HOW TO HANDLE - Page 3 - Fiberglass RV


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Old 02-21-2009, 03:54 PM   #29
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Pavement loading is also a factor -- I noticed that some are adjustable in length -- Notice that because the trailer has more than one axle and the load is pretty much balanced on those axles, there is actually very little tongue weight (except the weight of the tongue).

BTW, that proportional leverage effect can be powerful -- After a near-serious sway incident with my Dodge truck and Scamp, one thing I did was shorten the overhang on the truck (moved the receiver hitch two inches forward and moved the ball mount two inches forward by drilling a new set of pin holes in the bar -- Those four inches made a lot of difference, both in less sway (when I tried to induce it with steering) and improved backing.

Of course, folks who put on a longer ball mount for clearance purposes are going in the wrong direction...

I'd be careful about trying to get too much tongue weight because that could also lead to instability problems -- There's an upper limit in that 10-15%!
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Old 02-21-2009, 07:23 PM   #30
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And here I always thought that gravel trailers have long tongues because of pavement loading.

But what are the aerodynamic effects of an unladen gravel trailer?
I know with some dumptruck/trailer combos the reason that the tongue is so long on the pup (which gets pulled behind a gravel truck) is so that the driver can jackknife the trailer 90 degrees or a bit more, then they can dump the contents of the truck without unhooking. At least this is what I saw lots when I did roadwork many years ago.

Is that the European or African gravel trailer.
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Old 02-21-2009, 11:49 PM   #31
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I'm sure that dumping a gravel truck will cause more than just a flesh wound.



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I know with some dumptruck/trailer combos the reason that the tongue is so long on the pup (which gets pulled behind a gravel truck) is so that the driver can jackknife the trailer 90 degrees or a bit more, then they can dump the contents of the truck without unhooking. At least this is what I saw lots when I did roadwork many years ago.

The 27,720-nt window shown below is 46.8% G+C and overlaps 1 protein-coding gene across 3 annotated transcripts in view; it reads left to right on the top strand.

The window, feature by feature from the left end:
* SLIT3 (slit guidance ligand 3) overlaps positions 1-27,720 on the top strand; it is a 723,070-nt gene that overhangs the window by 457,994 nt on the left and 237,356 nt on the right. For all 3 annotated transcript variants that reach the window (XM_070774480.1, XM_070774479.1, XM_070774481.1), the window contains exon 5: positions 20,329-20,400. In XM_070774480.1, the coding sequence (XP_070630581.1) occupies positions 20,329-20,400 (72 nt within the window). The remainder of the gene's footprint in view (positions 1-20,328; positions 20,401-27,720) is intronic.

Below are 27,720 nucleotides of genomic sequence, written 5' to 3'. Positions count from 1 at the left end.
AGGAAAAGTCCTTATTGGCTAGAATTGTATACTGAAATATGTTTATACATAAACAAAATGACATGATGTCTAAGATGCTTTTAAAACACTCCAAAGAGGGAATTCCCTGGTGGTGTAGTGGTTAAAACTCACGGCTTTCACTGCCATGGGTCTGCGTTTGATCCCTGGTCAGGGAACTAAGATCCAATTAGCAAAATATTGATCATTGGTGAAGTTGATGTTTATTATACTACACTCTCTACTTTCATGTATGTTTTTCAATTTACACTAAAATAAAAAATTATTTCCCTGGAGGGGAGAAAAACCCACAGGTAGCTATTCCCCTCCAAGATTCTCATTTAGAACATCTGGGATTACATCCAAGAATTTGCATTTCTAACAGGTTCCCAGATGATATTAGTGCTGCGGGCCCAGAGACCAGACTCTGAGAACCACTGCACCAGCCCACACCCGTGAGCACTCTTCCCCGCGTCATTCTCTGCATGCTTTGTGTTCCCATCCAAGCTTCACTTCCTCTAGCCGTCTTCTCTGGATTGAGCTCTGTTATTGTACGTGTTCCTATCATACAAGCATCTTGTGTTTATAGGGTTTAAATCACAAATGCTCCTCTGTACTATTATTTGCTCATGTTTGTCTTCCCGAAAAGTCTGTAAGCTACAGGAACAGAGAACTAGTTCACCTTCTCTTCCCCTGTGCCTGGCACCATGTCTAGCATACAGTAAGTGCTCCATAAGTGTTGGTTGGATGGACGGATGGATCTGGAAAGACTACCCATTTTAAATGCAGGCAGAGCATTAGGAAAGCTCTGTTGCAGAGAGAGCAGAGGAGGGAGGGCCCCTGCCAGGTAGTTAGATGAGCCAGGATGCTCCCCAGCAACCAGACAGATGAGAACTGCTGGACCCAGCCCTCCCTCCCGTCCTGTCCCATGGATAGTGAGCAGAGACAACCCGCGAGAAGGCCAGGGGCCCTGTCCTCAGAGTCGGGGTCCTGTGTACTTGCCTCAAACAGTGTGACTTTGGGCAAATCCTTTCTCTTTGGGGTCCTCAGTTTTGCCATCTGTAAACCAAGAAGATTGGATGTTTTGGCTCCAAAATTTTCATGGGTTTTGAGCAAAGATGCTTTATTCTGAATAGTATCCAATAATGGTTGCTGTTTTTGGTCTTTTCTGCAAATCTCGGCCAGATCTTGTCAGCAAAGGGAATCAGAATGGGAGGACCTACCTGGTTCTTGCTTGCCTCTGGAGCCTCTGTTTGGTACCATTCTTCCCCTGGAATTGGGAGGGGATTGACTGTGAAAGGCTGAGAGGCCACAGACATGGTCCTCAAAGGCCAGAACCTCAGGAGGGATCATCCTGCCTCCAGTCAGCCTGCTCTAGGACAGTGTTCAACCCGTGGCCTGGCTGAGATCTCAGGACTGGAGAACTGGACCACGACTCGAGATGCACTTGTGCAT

Is that the European or African gravel trailer.
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Old 02-22-2009, 12:25 AM   #32
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There are a lot of advantages to a long tongue in terms of handling (forward and backwards) and sway -- The disadvantages come in overall length problems, parking, site fit, city driving, etc.

I often wonder why they are so common in states like Calif, WA, OR and ID and not often seen Back East -- I have no idea of the Canadian distribution.

BTW, as pointed out to me in a PM, we have been talking about tongue length without defining it -- I personally view it as the coupler to axle length, but it's also correct to view it as coupler to Center of Mass (usually somewhat forward of the axle) -- Some may view it as coupler to trailer body, but that's not good for much, IMHO, in terms of handling, proportions, etc.

Overhang is the ball to TV rear axle, which is very short on 5W/goose-neck hitches and why they function so well.

PS I remember from my days in a former life living in Florida (Tampa area) that one did NOT mess around with gravel trucks on the road -- They were always in a hurry, trying to get in one more payload during the workday and carried a lot of mass, even when empty -- People would pull out in front of them and get seriously hurt! Doubly true when pulling a trailer, of course!

The Northern reaches of Dale Mabry highway, where there was a lot of traffic on the then two-lane parts was esp dangerous in late afternoon, with tired truck drivers trying get one more load down from further North and Moms picking up the kids after school.
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